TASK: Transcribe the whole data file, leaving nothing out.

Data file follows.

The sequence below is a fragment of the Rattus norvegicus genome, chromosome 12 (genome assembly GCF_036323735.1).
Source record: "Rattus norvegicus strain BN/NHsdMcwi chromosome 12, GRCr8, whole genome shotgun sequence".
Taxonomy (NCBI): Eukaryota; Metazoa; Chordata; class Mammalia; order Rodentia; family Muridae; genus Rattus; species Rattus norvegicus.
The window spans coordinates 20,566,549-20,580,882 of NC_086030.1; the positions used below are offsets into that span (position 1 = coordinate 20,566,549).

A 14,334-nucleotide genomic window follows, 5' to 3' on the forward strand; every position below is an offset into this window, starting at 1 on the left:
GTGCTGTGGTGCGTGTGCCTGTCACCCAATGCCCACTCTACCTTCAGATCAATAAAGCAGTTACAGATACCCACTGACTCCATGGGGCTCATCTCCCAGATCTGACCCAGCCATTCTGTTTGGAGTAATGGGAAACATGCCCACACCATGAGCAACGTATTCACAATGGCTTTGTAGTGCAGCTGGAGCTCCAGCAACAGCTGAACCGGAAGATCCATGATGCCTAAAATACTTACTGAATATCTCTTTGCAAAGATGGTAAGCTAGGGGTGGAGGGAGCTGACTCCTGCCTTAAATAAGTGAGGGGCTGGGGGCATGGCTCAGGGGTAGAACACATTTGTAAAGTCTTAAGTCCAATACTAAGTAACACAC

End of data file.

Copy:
The sequence below is a fragment of the Rattus norvegicus genome, chromosome 12 (genome assembly GCF_036323735.1).
Source record: "Rattus norvegicus strain BN/NHsdMcwi chromosome 12, GRCr8, whole genome shotgun sequence".
Taxonomy (NCBI): Eukaryota; Metazoa; Chordata; class Mammalia; order Rodentia; family Muridae; genus Rattus; species Rattus norvegicus.
The window spans coordinates 20,566,549-20,580,882 of NC_086030.1; the positions used below are offsets into that span (position 1 = coordinate 20,566,549).

A 14,334-nucleotide genomic window follows, 5' to 3' on the forward strand; every position below is an offset into this window, starting at 1 on the left:
GTGCTGTGGTGCGTGTGCCTGTCACCCAATGCCCACTCTACCTTCAGATCAATAAAGCAGTTACAGATACCCACTGACTCCATGGGGCTCATCTCCCAGATCTGACCCAGCCATTCTGTTTGGAGTAATGGGAAACATGCCCACACCATGAGCAACGTATTCACAATGGCTTTGTAGTGCAGCTGGAGCTCCAGCAACAGCTGAACCGGAAGATCCATGATGCCTAAAATACTTACTGAATATCTCTTTGCAAAGATGGTAAGCTAGGGGTGGAGGGAGCTGACTCCTGCCTTAAATAAGTGAGGGGCTGGGGGCATGGCTCAGGGGTAGAACACATTTGTAAAGTCTTAAGTCCAATACTAAGTAACACAC